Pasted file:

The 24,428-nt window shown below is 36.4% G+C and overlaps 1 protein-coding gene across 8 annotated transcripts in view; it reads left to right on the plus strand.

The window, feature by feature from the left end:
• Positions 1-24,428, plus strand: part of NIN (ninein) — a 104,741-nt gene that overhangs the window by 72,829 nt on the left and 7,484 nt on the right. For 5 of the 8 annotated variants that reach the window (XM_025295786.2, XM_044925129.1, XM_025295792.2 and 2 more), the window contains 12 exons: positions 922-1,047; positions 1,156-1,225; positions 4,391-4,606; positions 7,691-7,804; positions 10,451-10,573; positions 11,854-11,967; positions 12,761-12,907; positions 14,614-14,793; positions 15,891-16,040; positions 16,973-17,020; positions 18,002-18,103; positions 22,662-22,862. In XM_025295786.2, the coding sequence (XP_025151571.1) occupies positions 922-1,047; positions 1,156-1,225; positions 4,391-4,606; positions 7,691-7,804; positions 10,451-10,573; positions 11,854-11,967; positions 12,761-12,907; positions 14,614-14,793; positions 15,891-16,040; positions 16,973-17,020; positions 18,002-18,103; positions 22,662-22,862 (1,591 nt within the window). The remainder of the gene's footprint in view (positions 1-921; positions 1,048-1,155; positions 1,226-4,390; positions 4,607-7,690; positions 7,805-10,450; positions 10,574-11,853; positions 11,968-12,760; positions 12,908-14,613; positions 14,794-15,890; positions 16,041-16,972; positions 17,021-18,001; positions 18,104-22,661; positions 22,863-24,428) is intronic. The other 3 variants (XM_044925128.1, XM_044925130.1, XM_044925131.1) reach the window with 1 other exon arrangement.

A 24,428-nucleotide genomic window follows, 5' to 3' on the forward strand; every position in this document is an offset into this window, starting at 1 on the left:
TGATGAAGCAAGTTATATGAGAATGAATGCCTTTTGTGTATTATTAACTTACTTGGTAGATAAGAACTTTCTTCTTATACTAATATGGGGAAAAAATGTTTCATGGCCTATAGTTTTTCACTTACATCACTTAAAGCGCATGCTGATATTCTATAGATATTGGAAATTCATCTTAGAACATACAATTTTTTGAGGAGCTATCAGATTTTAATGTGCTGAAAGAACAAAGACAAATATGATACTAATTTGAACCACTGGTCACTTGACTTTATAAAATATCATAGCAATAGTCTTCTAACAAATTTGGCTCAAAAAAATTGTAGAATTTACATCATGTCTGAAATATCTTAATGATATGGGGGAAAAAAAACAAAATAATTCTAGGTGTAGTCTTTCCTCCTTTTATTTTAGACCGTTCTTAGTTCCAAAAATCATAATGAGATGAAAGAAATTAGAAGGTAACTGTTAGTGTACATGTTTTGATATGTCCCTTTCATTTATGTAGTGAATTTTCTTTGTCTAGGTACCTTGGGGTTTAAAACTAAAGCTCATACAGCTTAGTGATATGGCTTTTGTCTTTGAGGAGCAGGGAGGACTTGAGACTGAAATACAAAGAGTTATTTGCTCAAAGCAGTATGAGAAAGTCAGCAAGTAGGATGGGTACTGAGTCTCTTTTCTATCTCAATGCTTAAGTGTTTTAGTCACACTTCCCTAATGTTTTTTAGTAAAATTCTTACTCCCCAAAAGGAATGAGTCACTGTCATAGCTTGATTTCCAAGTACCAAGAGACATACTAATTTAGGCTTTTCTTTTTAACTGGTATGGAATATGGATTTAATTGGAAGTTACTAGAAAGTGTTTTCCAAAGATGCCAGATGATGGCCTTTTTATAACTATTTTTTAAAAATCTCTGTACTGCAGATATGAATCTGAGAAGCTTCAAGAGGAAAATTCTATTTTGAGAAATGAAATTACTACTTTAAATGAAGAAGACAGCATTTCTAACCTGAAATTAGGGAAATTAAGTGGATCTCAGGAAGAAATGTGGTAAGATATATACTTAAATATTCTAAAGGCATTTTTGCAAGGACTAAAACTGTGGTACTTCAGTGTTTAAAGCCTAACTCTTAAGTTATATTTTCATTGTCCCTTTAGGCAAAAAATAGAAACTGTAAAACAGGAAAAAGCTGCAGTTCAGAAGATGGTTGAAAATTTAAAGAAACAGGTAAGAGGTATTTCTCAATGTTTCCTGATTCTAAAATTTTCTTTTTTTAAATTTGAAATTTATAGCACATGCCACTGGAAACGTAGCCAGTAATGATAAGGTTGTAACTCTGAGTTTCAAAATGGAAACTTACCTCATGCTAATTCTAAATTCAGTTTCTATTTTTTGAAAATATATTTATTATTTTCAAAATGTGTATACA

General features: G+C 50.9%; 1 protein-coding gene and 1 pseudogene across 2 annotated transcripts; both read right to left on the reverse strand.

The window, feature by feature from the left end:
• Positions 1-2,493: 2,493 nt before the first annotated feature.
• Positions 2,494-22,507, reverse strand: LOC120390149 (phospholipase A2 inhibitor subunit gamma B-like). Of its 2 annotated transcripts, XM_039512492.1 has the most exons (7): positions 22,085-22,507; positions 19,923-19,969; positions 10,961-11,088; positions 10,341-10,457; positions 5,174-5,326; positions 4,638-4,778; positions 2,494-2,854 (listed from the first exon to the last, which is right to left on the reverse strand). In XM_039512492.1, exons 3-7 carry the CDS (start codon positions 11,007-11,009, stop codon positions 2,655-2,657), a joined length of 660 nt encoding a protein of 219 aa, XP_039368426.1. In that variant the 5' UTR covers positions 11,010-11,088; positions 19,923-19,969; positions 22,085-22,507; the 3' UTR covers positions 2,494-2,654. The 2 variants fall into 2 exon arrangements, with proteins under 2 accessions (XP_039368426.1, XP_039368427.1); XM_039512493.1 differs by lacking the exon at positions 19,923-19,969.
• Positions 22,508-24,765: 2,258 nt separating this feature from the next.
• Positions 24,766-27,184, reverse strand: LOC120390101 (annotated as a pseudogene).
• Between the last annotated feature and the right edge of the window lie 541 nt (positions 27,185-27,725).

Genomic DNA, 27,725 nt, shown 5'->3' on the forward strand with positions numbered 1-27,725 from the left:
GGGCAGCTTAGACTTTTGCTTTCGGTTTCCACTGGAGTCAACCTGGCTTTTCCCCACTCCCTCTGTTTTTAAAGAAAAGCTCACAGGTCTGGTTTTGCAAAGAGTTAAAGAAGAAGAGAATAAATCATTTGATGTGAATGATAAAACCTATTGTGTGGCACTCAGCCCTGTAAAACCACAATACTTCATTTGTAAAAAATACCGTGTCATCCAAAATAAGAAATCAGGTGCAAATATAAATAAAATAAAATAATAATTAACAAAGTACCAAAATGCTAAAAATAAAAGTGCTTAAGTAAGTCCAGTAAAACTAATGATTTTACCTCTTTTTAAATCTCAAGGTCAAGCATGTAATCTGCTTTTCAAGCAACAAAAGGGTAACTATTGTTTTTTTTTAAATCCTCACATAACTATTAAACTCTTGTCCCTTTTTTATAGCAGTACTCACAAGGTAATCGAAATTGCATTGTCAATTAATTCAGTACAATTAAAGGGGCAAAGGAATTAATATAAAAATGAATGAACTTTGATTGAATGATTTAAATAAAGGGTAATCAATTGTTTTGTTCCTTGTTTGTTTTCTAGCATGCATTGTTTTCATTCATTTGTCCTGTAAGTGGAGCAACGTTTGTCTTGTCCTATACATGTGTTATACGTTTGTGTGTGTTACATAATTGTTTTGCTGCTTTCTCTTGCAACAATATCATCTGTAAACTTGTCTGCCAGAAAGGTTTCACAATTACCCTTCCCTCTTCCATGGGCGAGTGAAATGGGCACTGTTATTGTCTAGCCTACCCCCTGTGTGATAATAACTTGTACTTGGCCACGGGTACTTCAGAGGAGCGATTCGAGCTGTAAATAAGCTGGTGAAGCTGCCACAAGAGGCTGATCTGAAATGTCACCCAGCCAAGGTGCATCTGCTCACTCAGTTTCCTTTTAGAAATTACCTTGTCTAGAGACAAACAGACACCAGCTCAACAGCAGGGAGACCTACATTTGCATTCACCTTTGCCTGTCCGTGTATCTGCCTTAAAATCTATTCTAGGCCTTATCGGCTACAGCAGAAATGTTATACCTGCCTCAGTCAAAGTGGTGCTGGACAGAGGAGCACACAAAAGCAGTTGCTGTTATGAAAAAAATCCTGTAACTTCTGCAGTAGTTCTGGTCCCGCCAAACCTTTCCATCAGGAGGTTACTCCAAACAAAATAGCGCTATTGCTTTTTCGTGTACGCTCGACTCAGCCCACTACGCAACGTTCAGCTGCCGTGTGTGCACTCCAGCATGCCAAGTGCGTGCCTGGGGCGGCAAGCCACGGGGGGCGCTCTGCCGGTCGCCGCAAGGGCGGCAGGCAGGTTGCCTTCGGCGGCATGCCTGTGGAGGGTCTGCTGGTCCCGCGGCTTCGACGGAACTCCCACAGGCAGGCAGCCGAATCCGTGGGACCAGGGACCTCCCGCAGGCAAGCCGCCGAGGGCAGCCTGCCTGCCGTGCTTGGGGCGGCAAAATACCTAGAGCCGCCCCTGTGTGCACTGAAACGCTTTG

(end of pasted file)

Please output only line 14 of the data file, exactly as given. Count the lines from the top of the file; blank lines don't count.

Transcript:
GGGCAGCTTAGACTTTTGCTTTCGGTTTCCACTGGAGTCAACCTGGCTTTTCCCCACTCCCTCTGTTTTTAAAGAAAAGCTCACAGGTCTGGTTTTGCAAAGAGTTAAAGAAGAAGAGAATAAATCATTTGATGTGAATGATAAAACCTATTGTGTGGCACTCAGCCCTGTAAAACCACAATACTTCATTTGTAAAAAATACCGTGTCATCCAAAATAAGAAATCAGGTGCAAATATAAATAAAATAAAATAATAATTAACAAAGTACCAAAATGCTAAAAATAAAAGTGCTTAAGTAAGTCCAGTAAAACTAATGATTTTACCTCTTTTTAAATCTCAAGGTCAAGCATGTAATCTGCTTTTCAAGCAACAAAAGGGTAACTATTGTTTTTTTTTAAATCCTCACATAACTATTAAACTCTTGTCCCTTTTTTATAGCAGTACTCACAAGGTAATCGAAATTGCATTGTCAATTAATTCAGTACAATTAAAGGGGCAAAGGAATTAATATAAAAATGAATGAACTTTGATTGAATGATTTAAATAAAGGGTAATCAATTGTTTTGTTCCTTGTTTGTTTTCTAGCATGCATTGTTTTCATTCATTTGTCCTGTAAGTGGAGCAACGTTTGTCTTGTCCTATACATGTGTTATACGTTTGTGTGTGTTACATAATTGTTTTGCTGCTTTCTCTTGCAACAATATCATCTGTAAACTTGTCTGCCAGAAAGGTTTCACAATTACCCTTCCCTCTTCCATGGGCGAGTGAAATGGGCACTGTTATTGTCTAGCCTACCCCCTGTGTGATAATAACTTGTACTTGGCCACGGGTACTTCAGAGGAGCGATTCGAGCTGTAAATAAGCTGGTGAAGCTGCCACAAGAGGCTGATCTGAAATGTCACCCAGCCAAGGTGCATCTGCTCACTCAGTTTCCTTTTAGAAATTACCTTGTCTAGAGACAAACAGACACCAGCTCAACAGCAGGGAGACCTACATTTGCATTCACCTTTGCCTGTCCGTGTATCTGCCTTAAAATCTATTCTAGGCCTTATCGGCTACAGCAGAAATGTTATACCTGCCTCAGTCAAAGTGGTGCTGGACAGAGGAGCACACAAAAGCAGTTGCTGTTATGAAAAAAATCCTGTAACTTCTGCAGTAGTTCTGGTCCCGCCAAACCTTTCCATCAGGAGGTTACTCCAAACAAAATAGCGCTATTGCTTTTTCGTGTACGCTCGACTCAGCCCACTACGCAACGTTCAGCTGCCGTGTGTGCACTCCAGCATGCCAAGTGCGTGCCTGGGGCGGCAAGCCACGGGGGGCGCTCTGCCGGTCGCCGCAAGGGCGGCAGGCAGGTTGCCTTCGGCGGCATGCCTGTGGAGGGTCTGCTGGTCCCGCGGCTTCGACGGAACTCCCACAGGCAGGCAGCCGAATCCGTGGGACCAGGGACCTCCCGCAGGCAAGCCGCCGAGGGCAGCCTGCCTGCCGTGCTTGGGGCGGCAAAATACCTAGAGCCGCCCCTGTGTGCACTGAAACGCTTTG